- Give ‘em something obvious to look at. There’s some obvious and interesting strongpoints out there to drool over, with long LOS and firelane opportunities
- Spice it up with some subtleties. The Gully Cliffs, small hill in the center-left, hexside pond in the city park, the Level 1 hill with some “gotcha” LOS from the upper building levels surrounding it, vehicle entrances into the factory...
- Space it out nicely. The focal points are separated by 1-4 hexes of open or slightly-hindered space. Nothing impossible, nothing too easy either.
- Have some dominating terrain but avoid one single focus point that covers everything.
- Make it realistic. This is one double-wide board that truly seems to deserve/need/require the full double-width, with very little “filling” to take up space.
- Make it SSR-able and overlay-able. With “Gully to Stream”, the bridges become much more important. With a nice 5-hex overlay, that level -1 city park can be turned into something else. If the central hill is SSR’d to level 0, things look different.
I think the 64/65 village has some nice features that make it worth having.
- It actually takes advantage of the double-wide space. It’s a genuinely triangular village area, and it really needs to be on a double-wide board to work. I’m happy about this; turns out to be not-so-easy to design a double-wide board that doesn’t look like a normal board laid across the diagonal from A1-GG20.
- Maybe I’ve just stared at it for too long, but it came out feeling like it really had a “sense of place”. Here, this board really came out smooth, with each new area naturally flowing from the ones adjacent. Not much fighting going on, and I think the result has a nice sense of flow.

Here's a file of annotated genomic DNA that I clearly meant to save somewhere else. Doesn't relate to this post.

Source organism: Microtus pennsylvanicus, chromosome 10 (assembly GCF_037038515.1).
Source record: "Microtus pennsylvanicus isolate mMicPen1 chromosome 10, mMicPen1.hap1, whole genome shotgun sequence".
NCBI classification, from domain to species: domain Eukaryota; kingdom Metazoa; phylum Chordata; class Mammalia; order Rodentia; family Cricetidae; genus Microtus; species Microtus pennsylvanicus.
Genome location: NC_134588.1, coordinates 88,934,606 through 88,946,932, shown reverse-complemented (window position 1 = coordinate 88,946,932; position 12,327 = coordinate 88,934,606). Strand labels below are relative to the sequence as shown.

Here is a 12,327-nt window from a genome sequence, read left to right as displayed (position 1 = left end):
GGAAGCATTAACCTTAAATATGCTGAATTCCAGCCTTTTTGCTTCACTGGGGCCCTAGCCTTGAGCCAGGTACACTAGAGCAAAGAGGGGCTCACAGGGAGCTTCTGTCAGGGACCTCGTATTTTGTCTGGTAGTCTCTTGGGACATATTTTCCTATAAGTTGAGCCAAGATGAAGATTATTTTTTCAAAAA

- The hill in the middle of the village is unique, and I like the buildings that march up the crestline. We broke some of this ground on board 60 [Action Pack 7], and we used the lessons learned here.
- I love the little orchard hill on 64F10/65G1. I think real farmland is often bounded by natural terrain like this, so that hill feels very believable as the nexus of the four surrounding farms. On top of that, it would seem to be a linchpin to advancing across those hedgerows in any direction. I expect that hill to see a lot of action.
- Another subtle-but effective piece is the hexside pond in 65O3/P3. I expect there’ll be times when it really makes a difference in attacks across the city park. A younger Tuomo [Tom’s Finnish alter ego] might have put a whole pond in there, but this is hopefully a lighter, more realistic, touch that still has an effect on game play.
- Yes, 65CC6 is reminiscent of the board 6 chateau. IMO that’s a good thing. That section of board can be used for those kinds of scenarios without breaking out board 6 again.
- I like the use of rectangular Brush to depict “dense grain”, if you will.
- I like how the workyard around 64K5 dominates that area as the key to that side of the town without dominating the entire board. The factory entrances are a nice touch, in my opinion, and I love Lumberyards anyway.
Sold! I must admit that I was wondering about the square plots of brush. I had assumed that they were patches of grain newly converted to brush, and that the contours would be adjusted in the final design. Clever idea. Corn, or maize, is more difficult to move through than grain is.